Lifestyles

Giving Voice speaks to the soul

For over 11 years, students at John Brown University have had the opportunity to engage with artists at the annual Giving Voice festival held each September. This year, however, Giving Voice coordinators Traci Manos, Rebecca Kelly and Jessica Hooten-Wilson focus on community engagement.

“We partnered with the local library and formed book clubs for upper elementary, middle school and high-school aged students,” Kelly said. “We familiarized them with the upcoming artists we were hosting this year. We had a great turnout.”

Other festival events connected not only community members, but faculty, staff and students as well.

“The thing I like most is that when people get the chance to meet these authors one-on-one and familiarize themselves with their works, it connects to something deep within them,” Kelly said.

This year’s Giving Voice artists were creative non- ction writer Lisa Ohlen Harris, graphic novelist Gene Luen Yang and spoken word poet David Bowden.

“I loved the Giving Voice speakers because I think they were so diverse and each of them offered a different stance to writing and just the arts in general,” junior English Education major Tracie Sweetin said. “They’re all very personable people and wanted to be here and wanted to be involved in the community.”

This year’s festival began with a reading at the Siloam Springs Public Library by Lisa Ohlen Harris.

“Fortunately, the nice thing about writing non- ction and reading non- ction is that it’s your life,” Harris said. “Sure, I can read what I wrote and that’s interesting but I can also just tell people about my life and I really enjoy doing that when I attend a reading.”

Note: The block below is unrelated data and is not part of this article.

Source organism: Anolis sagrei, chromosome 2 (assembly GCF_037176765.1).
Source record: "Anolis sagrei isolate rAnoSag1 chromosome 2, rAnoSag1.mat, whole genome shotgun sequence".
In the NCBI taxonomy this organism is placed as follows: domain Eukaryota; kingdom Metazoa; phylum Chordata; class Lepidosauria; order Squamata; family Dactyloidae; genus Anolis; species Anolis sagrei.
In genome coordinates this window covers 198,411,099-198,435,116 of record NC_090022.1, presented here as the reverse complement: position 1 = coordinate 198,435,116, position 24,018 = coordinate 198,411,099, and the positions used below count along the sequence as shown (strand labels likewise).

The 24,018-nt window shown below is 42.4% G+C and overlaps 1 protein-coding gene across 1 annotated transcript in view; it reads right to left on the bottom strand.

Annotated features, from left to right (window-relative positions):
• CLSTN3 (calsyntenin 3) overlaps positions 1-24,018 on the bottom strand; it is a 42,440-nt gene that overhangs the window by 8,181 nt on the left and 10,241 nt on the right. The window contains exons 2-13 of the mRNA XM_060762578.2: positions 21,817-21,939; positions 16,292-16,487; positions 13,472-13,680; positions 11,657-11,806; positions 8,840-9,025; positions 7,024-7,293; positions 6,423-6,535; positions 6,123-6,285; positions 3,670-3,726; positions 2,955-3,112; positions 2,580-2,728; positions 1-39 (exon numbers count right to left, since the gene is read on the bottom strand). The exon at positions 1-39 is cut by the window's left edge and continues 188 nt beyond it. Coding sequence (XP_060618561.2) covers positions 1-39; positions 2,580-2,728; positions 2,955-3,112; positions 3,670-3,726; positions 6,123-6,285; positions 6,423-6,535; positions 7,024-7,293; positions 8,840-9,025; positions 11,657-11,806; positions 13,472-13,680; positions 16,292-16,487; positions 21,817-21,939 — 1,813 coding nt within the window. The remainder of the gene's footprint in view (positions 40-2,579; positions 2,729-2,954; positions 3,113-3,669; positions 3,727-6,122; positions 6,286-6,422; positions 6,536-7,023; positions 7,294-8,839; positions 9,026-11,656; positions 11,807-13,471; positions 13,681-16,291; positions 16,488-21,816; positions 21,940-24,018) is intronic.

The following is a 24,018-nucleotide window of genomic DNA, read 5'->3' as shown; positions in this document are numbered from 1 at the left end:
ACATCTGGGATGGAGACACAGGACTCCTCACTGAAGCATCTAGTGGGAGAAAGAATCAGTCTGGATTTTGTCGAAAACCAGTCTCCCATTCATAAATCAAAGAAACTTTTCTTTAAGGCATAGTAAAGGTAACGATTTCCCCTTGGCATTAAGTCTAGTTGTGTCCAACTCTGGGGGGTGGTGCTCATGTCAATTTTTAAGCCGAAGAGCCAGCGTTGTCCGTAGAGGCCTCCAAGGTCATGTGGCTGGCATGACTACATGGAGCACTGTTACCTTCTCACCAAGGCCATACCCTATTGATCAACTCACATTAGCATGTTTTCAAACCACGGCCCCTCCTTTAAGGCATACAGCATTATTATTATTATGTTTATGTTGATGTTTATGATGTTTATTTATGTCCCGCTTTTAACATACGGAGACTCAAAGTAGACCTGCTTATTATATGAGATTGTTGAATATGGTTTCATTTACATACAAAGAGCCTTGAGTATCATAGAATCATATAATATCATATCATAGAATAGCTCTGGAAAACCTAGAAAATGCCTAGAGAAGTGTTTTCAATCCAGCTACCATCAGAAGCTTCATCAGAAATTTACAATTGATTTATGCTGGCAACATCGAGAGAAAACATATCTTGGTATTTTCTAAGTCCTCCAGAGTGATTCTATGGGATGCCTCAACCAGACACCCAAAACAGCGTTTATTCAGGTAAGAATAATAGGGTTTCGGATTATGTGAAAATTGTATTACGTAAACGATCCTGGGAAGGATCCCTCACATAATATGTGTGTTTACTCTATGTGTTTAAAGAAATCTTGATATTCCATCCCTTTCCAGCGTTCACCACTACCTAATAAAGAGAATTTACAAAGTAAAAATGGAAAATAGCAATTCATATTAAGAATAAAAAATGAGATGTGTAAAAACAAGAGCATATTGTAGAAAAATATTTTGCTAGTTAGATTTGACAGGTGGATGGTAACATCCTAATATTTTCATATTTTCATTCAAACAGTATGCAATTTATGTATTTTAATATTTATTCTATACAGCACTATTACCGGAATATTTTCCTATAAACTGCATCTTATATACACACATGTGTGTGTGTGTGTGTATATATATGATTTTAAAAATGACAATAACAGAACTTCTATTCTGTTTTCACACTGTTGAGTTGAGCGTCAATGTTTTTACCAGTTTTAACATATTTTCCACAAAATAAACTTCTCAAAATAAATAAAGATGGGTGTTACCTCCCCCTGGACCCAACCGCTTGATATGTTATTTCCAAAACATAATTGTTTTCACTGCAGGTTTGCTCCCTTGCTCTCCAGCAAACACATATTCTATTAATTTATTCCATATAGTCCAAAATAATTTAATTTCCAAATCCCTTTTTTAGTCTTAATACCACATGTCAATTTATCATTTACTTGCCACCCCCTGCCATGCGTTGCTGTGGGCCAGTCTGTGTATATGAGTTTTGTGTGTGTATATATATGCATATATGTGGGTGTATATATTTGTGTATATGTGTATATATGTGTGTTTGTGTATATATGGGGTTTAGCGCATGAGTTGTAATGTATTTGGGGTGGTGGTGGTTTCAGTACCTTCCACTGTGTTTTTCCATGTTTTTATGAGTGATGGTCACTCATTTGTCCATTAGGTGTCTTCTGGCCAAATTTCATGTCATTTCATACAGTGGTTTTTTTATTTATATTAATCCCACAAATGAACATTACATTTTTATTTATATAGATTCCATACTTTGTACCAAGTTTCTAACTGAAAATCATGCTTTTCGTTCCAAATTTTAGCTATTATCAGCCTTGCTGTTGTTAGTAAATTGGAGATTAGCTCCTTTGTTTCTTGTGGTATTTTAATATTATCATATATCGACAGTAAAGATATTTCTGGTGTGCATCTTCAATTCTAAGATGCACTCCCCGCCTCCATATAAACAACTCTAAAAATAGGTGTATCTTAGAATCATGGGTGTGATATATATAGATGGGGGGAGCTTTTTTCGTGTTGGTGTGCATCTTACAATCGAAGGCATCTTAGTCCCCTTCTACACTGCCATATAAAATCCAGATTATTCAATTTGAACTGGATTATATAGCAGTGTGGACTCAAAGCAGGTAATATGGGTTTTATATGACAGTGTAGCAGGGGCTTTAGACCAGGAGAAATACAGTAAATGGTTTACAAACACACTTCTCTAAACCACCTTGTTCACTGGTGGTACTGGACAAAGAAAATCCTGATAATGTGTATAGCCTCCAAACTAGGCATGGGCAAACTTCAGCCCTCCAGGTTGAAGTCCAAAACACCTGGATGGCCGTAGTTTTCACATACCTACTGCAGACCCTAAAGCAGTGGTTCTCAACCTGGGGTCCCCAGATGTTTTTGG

Yang and Bowden continued the festival during a chapel service on Thursday morning, followed by a panel luncheon for English majors with all three artists. Students were then invited to participate in master workshops led by the artists.

“It seems like it was a really signi cant time,” Harris said. “And, I loved hearing what a graphic artist, a performing artist, and a prose writer would have to say about the same things. Our panel discussion felt like a braid. Like the students were asking the questions and grabbing a strand and then another one of us would answer and strands would cross over and it forms this lovely braid of discussion.”

Overthreehundred community members, faculty, staff, and students attended Thursday night’s performance by Yang and Bowden and participated in the contests and activities leading up to the event.

“They were incredibly excited to be able to meet and get books signed by these authors, people they were familiar with,” Kelly said. “I just feel like the entire community, I’m talking elementary people all the way up to people in their sixties and seventies, had something to take away and had an element that they thoroughly enjoyed this year.”

Friday morning, over 200 high school students and teachers arrived on campus to attend workshops led by JBU faculty, Harris and local artists, according to Kelly.

“All the high schoolers seemed to enjoy being there [at the workshops] and it was just nice to see our campus lled with people and events other than JBU students and for JBU students,” Sweetin said. “I thought that was important to reach out to the community.”

Kelly hopes with next year’s Giving Voice line- up, yet to be released, community engagement with the event will only increase.

“Giving Voice is about giving voice to people of all ages because everyone has a story to tell. Everyone has something to share with the world around them through some sort of artistic means,” Kelly said. “And, I love that our festival inspires people to pursue that: those God-given gifts.”